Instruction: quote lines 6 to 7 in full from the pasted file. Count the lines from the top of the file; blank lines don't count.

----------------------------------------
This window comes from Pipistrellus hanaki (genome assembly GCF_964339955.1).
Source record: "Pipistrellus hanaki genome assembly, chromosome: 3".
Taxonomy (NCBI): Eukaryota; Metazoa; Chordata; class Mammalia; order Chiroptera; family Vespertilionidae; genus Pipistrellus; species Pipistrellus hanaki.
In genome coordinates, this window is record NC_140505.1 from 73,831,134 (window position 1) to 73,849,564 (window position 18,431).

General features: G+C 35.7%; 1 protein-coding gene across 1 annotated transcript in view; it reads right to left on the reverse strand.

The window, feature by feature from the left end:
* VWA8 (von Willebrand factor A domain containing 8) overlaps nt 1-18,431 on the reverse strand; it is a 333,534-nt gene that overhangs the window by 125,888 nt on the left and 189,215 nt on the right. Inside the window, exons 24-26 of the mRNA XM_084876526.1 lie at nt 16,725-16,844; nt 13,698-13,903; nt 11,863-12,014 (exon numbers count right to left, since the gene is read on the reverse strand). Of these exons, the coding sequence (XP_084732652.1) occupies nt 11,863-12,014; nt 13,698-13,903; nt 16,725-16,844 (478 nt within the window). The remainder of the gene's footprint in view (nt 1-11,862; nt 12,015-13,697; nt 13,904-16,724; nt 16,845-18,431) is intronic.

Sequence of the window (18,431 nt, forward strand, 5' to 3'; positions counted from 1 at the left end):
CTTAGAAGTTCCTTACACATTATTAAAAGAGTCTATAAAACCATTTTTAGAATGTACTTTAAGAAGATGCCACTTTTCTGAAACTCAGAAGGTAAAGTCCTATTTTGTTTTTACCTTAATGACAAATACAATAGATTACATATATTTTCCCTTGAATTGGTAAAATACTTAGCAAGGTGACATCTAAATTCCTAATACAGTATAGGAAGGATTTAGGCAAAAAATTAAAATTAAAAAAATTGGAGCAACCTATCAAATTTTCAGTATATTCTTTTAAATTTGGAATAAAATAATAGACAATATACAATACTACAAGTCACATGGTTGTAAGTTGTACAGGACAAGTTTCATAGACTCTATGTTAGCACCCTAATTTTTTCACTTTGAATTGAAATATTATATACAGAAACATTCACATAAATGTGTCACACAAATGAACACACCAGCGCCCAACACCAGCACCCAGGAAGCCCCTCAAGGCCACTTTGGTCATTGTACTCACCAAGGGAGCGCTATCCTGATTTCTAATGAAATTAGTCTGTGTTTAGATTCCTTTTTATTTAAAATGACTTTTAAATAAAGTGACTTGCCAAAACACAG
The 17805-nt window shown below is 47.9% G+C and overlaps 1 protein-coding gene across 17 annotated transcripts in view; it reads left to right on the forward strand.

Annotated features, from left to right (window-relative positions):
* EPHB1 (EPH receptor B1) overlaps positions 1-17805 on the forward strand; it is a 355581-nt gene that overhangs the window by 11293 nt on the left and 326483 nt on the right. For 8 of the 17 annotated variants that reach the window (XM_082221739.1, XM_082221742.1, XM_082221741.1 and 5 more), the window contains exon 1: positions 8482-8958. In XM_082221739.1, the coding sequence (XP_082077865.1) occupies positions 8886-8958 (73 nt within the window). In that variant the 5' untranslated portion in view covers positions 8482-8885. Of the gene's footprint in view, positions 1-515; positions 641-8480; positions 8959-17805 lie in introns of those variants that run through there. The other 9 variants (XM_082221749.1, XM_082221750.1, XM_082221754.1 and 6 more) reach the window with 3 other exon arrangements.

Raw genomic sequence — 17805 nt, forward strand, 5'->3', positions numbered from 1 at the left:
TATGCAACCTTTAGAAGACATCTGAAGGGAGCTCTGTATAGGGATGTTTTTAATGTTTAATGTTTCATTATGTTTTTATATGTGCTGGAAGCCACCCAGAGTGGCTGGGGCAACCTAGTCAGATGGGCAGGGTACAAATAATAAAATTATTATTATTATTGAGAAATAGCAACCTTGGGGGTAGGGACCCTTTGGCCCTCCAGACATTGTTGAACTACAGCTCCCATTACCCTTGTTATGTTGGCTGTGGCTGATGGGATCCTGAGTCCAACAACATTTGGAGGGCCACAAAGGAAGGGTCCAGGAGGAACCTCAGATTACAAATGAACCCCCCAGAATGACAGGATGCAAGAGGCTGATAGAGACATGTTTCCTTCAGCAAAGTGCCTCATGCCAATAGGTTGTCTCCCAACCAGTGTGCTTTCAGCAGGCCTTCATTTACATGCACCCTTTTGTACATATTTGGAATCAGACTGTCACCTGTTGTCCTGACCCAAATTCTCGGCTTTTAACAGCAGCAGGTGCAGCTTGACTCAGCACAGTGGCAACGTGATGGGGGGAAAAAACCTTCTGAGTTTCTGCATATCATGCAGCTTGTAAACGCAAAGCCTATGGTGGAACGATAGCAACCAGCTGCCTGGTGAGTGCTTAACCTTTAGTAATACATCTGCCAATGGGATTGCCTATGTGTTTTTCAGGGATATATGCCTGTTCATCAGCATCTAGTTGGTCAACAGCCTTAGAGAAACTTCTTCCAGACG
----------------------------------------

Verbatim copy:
The window, feature by feature from the left end:
* VWA8 (von Willebrand factor A domain containing 8) overlaps nt 1-18,431 on the reverse strand; it is a 333,534-nt gene that overhangs the window by 125,888 nt on the left and 189,215 nt on the right. Inside the window, exons 24-26 of the mRNA XM_084876526.1 lie at nt 16,725-16,844; nt 13,698-13,903; nt 11,863-12,014 (exon numbers count right to left, since the gene is read on the reverse strand). Of these exons, the coding sequence (XP_084732652.1) occupies nt 11,863-12,014; nt 13,698-13,903; nt 16,725-16,844 (478 nt within the window). The remainder of the gene's footprint in view (nt 1-11,862; nt 12,015-13,697; nt 13,904-16,724; nt 16,845-18,431) is intronic.